Born on the 2nd of November 1866, in Lithuania, in Zalavas manor

Born in a large family of twelve children. One of his brothers was the future President of Poland, Josef Pilsudski.

(remains of Zalavas manor; Vikimedija / Vilensija)

In 1877, after the manor burned down, the Piłsudski family moved to Vilnius

In the 1881–1882 academic year, he studied in the fifth grade of Vilnius I Gymnasium. At the end of the 19th century, anti-tsarist ideas started spreading, which also captivated Piłsudski. For these ideas, he was removed from the gymnasium in 1885.

(members of student club "Spojnia", brothers Bronislovas and Josefas Pilsudskis are second and third from the left)

In 1886, enters the Faculty of Law of the University of St. Petersburg

Here he became actively involved in the organization that intended to assassinate Tsar Alexander III.

In April 1887, deported to a 15-year penal servitude on the island of Sakhalin

He arrived on this Pacific island by boat from Odessa in August of the same year. While living here, he became interested in the culture of the local peoples. As a self-taught scientist, he studied the culture of endangered tribes – Ainu, Nivchs, and Orok. He took pictures of them and collected audio recordings.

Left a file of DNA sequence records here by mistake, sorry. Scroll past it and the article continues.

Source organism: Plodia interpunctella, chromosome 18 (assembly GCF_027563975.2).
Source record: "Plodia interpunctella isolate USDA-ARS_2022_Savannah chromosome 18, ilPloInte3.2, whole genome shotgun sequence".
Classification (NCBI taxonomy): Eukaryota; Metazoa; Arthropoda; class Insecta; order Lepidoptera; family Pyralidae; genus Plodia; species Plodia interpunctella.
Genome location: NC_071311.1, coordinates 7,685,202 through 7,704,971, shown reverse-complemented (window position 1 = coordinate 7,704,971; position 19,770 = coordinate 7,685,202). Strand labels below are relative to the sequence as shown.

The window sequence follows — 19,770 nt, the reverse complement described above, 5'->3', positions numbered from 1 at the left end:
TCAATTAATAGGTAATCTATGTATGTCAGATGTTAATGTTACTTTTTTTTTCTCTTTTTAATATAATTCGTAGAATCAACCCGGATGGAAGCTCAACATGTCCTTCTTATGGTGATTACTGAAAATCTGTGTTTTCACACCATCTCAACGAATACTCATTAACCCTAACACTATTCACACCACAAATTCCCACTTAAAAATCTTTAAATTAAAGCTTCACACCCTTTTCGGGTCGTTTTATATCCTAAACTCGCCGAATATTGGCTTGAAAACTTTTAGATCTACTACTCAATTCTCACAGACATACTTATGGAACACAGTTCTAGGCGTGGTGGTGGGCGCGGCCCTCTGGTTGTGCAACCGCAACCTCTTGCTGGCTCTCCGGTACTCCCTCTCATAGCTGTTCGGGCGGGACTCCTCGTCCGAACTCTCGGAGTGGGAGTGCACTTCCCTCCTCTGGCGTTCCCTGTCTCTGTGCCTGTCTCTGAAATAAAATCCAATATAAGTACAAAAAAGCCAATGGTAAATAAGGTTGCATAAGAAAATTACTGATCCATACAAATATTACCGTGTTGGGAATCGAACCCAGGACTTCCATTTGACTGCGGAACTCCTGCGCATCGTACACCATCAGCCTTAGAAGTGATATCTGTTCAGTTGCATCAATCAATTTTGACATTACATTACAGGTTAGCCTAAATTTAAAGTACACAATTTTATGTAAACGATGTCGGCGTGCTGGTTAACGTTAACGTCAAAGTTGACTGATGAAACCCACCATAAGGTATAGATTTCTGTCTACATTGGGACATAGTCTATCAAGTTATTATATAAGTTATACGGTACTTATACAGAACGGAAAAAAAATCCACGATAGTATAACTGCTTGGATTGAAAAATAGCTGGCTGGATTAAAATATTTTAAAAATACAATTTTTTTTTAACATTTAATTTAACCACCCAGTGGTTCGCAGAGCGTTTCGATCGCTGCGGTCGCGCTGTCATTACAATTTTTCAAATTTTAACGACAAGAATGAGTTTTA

In 1900, the sentence to penal servitude was abolished

After a 13-year sentence, he received an offer from the Russian Academy of Sciences to study the Ainu, Nivchs, and Orochen cultures of the southern Sakhalin. Pilsudski married a local resident, Chuhsamma Bafunke. His descendants still live in Hokkaido.

In 1903, traveled to Hokkaido island to explore the Ainu culture